Painting in the realm of the everyday

Nicole Büsing and Heiko Klaas in conversation with New York based Israeli artist Tirtzah Bassel

Tirtzah, you have studied in Jerusalem and in Boston. Could you tell us a little bit about your artistic education? Which were the subjects and media you worked with during art school? What influence did your teachers have on your work and or artistic thinking?

     Tirtzah Bassel: I first studied painting at the Jerusalem Studio School in Israel. The studio school was an exciting and intense place to be. We worked eight hours a day from the model, receiving critique once a week. There was a strong focus on working from observation and studying Old Master techniques and compositions. An important moment for me was a summer trip to Italy. Here for the first time I experienced the frescos of the early Renaissance painters - Giotto, Piero della Francesca, Massacio, Fra Angelico - in their original environments. I was struck by the way in which the paintings were both physically a part of the building, because when the fresco dries the paint bonds with the wall, as wekk as being pictorially an extension of the architecture. The building and the images derive meaning from each other. Beyond that, the experience of standing inside a chapel, surrounded by the frescoed walls felt fundamentally different than seeing a painting on the neutral white walls of a gallery or museum. Whereas the white cube positions the viewer as a critic or consumer, the chapel offered an experience that was immersive and contemplative. I wanted to create immersive environments for my paintings to inhabit.

How did the relocation to the U.S. influence your work? What was different there from Israel?

     TB: In 2008 I moved to the United States to attend grad school at Boston University. One of the first things I noticed when I moved to New England was the fact that there were very different cultural norms regarding personal space and touch. Whereas in Israel it is common to stand very close to someone in a line at the bank or for people to hug and kiss each other when greeting, in Boston people needed a larger amount of personal space around them and there were very different codes of touch. I began to focus on physical relationships between people in public spaces, such as security pat downs at airports or hairdressers at barbershops. I was drawn to everyday situations, observing how the space itself dictated prescribed boundaries for interpersonal encounters.

It seems to us that for quite a long time you have been working primarily with duct tape, a heavy-duty tape that is very common in the U.S.. So it was a much more sculptural and installation-based approach...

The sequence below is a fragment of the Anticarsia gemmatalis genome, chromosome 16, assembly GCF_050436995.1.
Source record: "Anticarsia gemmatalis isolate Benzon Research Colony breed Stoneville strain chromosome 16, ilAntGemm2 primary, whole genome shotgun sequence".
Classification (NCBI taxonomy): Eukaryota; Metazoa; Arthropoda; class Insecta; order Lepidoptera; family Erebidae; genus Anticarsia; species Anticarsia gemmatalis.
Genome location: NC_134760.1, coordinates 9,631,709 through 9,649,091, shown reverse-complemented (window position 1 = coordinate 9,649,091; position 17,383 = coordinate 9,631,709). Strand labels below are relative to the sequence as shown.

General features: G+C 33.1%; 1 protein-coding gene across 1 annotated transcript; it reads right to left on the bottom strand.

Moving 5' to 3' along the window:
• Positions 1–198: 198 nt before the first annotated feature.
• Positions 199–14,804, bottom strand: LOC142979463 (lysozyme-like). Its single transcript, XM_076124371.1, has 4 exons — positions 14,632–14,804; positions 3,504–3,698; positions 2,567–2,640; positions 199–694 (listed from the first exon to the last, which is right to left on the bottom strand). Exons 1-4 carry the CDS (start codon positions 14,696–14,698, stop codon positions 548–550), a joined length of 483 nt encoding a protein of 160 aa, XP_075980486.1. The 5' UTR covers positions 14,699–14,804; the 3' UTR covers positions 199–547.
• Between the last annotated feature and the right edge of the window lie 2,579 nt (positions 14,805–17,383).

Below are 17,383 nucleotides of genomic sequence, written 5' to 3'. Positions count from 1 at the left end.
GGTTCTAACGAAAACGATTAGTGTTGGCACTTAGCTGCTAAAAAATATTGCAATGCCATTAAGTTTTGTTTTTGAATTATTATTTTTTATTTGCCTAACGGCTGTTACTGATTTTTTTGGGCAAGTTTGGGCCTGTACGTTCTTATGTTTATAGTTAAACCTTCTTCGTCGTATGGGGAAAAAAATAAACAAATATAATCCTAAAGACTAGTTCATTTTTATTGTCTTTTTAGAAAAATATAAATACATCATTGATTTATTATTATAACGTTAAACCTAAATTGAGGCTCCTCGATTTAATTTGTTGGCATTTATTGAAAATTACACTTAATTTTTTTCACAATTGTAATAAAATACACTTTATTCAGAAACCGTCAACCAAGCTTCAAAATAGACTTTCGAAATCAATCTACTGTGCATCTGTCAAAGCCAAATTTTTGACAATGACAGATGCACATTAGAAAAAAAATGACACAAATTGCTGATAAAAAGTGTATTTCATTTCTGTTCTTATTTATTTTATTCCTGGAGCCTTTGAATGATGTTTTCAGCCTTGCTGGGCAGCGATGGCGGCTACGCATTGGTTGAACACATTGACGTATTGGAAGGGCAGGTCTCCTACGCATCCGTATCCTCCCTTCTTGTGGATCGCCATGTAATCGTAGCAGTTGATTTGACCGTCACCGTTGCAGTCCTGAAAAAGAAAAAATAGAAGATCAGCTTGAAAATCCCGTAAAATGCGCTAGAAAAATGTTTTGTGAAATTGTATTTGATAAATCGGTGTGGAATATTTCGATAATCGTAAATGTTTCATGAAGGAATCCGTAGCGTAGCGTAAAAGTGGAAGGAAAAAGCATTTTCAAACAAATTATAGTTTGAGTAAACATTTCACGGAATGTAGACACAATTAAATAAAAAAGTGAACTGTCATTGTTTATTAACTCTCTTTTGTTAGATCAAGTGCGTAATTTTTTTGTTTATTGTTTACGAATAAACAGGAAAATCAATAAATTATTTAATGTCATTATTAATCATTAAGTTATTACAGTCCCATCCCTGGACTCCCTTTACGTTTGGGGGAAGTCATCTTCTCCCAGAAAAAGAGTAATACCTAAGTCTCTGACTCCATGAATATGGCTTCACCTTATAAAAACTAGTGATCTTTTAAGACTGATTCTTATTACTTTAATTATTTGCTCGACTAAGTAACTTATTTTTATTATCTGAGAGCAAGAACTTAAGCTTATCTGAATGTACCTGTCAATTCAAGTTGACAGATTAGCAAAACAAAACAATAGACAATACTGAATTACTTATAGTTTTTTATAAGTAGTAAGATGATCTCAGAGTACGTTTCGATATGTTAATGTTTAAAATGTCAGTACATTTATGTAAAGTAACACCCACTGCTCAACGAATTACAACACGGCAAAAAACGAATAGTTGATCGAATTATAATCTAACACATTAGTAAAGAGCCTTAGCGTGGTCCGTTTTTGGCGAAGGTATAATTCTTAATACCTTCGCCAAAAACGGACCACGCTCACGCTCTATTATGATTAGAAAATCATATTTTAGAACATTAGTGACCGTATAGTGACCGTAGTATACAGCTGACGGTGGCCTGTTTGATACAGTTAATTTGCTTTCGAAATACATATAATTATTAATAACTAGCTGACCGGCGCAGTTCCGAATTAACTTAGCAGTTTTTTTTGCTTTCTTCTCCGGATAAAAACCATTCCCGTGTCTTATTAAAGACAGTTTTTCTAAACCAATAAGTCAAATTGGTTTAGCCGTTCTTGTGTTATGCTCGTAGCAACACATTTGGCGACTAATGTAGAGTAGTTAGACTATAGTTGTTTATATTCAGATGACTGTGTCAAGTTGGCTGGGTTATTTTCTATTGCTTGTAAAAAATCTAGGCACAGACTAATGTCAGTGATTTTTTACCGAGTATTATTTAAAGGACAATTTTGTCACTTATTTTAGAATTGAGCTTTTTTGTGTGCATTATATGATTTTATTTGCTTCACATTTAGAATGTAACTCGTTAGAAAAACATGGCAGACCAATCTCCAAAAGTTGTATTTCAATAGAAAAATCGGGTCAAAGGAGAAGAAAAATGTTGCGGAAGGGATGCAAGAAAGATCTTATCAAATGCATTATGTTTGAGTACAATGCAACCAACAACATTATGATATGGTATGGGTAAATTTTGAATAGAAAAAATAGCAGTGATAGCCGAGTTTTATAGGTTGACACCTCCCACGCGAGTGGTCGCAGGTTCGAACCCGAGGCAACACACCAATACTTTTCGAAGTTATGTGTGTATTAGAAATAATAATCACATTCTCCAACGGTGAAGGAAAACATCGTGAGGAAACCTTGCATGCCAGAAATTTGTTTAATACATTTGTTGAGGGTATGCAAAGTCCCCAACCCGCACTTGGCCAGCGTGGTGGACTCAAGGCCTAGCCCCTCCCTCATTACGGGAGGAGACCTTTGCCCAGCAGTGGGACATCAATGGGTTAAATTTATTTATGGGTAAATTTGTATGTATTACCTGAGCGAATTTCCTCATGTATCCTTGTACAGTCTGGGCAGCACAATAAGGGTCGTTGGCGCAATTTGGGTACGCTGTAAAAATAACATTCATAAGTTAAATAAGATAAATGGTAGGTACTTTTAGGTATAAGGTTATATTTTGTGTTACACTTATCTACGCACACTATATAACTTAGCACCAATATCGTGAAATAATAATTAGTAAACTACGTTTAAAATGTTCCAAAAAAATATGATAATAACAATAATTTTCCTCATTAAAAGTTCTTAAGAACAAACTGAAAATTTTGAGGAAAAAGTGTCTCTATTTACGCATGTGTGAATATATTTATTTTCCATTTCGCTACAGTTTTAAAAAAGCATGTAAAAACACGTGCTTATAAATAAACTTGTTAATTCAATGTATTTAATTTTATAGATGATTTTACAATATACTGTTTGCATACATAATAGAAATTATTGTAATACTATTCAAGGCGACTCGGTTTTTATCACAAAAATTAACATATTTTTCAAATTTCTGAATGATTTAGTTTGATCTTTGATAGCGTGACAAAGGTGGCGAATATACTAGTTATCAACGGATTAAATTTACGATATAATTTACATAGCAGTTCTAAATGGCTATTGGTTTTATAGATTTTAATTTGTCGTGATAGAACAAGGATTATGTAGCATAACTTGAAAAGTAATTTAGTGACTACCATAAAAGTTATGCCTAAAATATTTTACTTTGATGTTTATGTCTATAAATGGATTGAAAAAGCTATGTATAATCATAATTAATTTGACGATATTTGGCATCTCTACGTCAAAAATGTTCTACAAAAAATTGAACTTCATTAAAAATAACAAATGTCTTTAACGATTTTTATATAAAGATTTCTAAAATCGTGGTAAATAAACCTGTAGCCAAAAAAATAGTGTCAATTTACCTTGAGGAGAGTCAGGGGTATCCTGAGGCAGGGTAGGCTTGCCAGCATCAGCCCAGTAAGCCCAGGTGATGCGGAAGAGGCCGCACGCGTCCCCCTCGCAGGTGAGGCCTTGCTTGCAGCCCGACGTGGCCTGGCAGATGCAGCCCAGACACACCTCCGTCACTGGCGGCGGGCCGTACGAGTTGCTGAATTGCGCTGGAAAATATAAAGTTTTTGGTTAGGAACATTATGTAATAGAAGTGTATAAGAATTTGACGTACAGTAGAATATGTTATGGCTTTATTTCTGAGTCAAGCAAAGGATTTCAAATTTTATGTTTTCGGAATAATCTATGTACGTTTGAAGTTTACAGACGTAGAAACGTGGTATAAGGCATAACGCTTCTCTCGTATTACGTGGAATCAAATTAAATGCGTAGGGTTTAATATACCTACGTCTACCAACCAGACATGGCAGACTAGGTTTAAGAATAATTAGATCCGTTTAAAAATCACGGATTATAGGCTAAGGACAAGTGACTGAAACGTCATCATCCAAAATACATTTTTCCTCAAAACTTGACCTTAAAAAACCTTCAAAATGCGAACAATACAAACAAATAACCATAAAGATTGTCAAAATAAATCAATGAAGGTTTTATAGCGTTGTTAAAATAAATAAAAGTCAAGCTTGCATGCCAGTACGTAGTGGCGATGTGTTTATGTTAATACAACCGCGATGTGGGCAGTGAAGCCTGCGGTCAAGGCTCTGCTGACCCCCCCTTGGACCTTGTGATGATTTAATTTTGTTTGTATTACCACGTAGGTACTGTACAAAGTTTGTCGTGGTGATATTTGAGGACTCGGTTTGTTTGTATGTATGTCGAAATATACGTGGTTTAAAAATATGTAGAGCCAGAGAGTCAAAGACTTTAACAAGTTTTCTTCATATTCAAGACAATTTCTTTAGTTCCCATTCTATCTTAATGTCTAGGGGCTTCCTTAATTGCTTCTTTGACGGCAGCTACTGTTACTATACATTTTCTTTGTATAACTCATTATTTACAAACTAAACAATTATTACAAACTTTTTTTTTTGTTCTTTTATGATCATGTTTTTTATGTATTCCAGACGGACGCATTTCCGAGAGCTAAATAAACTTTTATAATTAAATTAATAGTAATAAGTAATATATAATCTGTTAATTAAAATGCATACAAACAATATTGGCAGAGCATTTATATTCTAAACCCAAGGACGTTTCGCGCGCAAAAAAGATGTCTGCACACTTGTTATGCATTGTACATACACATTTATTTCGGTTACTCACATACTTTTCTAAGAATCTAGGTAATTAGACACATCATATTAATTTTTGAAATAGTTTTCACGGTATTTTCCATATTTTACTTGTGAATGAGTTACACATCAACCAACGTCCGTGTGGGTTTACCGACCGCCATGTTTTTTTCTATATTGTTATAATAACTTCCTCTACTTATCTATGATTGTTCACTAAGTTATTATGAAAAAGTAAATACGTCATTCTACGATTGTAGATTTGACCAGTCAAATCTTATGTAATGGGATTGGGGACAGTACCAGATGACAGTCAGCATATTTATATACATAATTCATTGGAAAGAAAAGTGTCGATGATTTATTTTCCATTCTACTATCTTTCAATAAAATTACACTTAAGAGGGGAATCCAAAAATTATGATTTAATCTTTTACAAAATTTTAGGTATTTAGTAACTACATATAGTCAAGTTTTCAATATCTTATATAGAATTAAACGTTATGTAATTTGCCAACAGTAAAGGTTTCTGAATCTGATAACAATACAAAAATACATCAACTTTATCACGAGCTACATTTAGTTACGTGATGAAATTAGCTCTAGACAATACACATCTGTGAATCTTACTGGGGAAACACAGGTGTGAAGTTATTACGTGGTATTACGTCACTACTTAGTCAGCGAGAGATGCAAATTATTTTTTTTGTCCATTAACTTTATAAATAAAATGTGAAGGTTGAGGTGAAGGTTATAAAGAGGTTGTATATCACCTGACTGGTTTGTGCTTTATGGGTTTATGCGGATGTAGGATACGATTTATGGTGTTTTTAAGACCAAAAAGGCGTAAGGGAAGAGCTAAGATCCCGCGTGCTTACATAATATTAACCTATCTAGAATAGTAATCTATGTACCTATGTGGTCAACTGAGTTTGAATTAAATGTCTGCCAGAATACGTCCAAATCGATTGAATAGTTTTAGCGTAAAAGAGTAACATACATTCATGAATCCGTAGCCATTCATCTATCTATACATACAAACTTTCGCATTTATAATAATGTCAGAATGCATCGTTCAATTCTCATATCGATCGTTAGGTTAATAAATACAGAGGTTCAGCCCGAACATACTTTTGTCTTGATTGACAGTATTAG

TB: As an artist I am aware that any given medium has the power to literally shape how we see.  My training as a painter was rooted in the traditional medium of oil painting. However at one point I felt very stuck in my painting practice. Around that time a colleague who was doing a studio visit challenged me to take an image I had created and to explore it in a medium I had never used before. I took some duct tape that was lying around the studio and started to experiment with it and was immediately attracted to its sculptural qualities. The tape also allowed me to work very quickly on a large scale and conceptually, the ephemeral quality of the tape spoke to the temporality of the spaces that I was depicting, such as airport security checks or border crossings. I felt that the duct tape had finally given me a way to make images that were inherently in dialog with the space that they lived in, much like the frescos I had seen in Italy as a student. This sent me on a path of making large-scale site-specific installations, often with social and political subject matter.

Did you suspend painting during this period?

     TB: At the same time, I continued to paint in oil in my studio and over time I found that the duct tape began to influence my painting practice. First, the duct tape gave me an appetite for working on a large scale and my oil paintings began to shift from small-scale window-like panels to large-scale canvases that functioned more like immersive environments. The duct tape has also pushed me to work within a very restricted time frame and a limited palette of mostly bold colors, this also carried over to my painting practice. In turn, the oil paint lends itself to more a more complex and nuanced process, which is often messy but ultimately can generate new and surprising pictorial ideas. These have often fed into the imagery that I use in the site-specific works. So the various mediums are in a reciprocal and continuous relationship.